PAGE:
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Incorporated in 1879, Surrey began with about a thousand residents. It was a quiet start for what is now a regional powerhouse comprising six communities: Fleetwood, Whalley, Guildford, Newton, Cloverdale and South Surrey. This election campaign, as three main contenders compete to replace outgoing mayor Dianne Watts, there is more attention on the city than usual. Here's why.

People gather on the plaza outside Surrey’s new city hall during the official opening on April 26, 2014. (Darryl Dyck for The Globe and Mail)

1. Downtown

Surrey has a new, $150-million city hall as part of a new downtown that has come together since 2005. It includes a destination public library and city square and will include a new performing arts centre. It’s all alongside a SkyTrain station that provides a link to the rest of the region. Nearby is the Surrey campus of Simon Fraser University, located in the iconic Surrey Central City Building.

2. Transit

The region’s SkyTrain system arrived in Surrey in 1990. There are now four stations. Looking forward, there’s a consensus among the leading mayoral candidates that Surrey needs some form of light-rapid transit, one that would make it easier to move between the six urban centres. There has been talk of a 27-kilometre LRT network – something less imposing than SkyTrain.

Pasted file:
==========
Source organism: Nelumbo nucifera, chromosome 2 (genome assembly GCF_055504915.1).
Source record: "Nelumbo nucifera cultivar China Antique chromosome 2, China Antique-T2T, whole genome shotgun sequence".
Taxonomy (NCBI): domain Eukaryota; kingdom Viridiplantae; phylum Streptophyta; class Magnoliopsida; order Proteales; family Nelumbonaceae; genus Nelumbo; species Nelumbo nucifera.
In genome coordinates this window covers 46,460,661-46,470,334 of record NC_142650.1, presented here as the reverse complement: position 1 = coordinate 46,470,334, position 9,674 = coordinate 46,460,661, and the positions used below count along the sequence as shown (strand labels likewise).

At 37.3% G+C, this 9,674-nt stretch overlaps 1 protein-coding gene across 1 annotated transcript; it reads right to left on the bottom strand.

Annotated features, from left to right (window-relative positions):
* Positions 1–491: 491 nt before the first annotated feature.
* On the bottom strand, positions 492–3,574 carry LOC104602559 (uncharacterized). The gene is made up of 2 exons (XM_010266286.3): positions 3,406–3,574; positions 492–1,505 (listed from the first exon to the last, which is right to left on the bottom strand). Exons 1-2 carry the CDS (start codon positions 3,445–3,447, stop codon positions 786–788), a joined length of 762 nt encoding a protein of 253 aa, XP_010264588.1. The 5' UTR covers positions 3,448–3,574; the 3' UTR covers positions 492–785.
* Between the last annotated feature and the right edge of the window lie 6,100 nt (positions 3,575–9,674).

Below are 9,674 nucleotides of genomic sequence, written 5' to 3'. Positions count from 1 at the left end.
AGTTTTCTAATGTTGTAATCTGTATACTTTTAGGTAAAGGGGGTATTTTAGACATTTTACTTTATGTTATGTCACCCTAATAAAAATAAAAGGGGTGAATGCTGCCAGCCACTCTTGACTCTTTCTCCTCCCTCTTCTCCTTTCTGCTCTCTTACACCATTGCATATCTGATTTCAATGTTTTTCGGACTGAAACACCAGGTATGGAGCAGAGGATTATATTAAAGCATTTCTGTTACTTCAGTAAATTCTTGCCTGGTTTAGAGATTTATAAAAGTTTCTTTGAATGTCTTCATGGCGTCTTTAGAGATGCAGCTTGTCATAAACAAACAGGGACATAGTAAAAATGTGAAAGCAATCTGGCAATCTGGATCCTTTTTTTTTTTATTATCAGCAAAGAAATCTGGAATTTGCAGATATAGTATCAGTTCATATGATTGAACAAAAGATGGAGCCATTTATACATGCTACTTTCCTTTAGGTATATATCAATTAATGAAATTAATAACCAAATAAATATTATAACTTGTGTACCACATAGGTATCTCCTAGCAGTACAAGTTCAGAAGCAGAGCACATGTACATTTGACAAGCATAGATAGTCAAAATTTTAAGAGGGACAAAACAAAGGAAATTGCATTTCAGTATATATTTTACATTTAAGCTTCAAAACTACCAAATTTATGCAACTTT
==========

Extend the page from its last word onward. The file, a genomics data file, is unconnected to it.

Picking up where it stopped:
3. Population

British Columbia’s fastest-growing city – about 1,000 new residents a month – is expected to overtake Vancouver and become the province’s largest city by 2041. Its current population is about 509,610. It’s a diverse, young community, with more than 27 per cent of its residents under the age of 19 and more than 43 per cent speaking a language other than English at home. The city has one of Canada’s most vibrant Indo-Canadian communities.

Surrey mayor Dianne Watts announced in 2014 she wouldn’t seek re-election in the Nov. 15, 2014 vote. (Darryl Dyck for The Globe and Mail)

4. Political heft

Being the mayor of Surrey gives the person who holds that job a prominent platform for weighing in on regional issues – a timely opportunity given the wrangling over billions of dollars for transit projects on the agenda. The office has been a political training ground for one former premier – Bill Vander Zalm – and almost a second: When former premier Gordon Campbell announced his departure in 2010, Surrey mayor Dianne Watts was seen as a credible contender for the leadership.

– Ian Bailey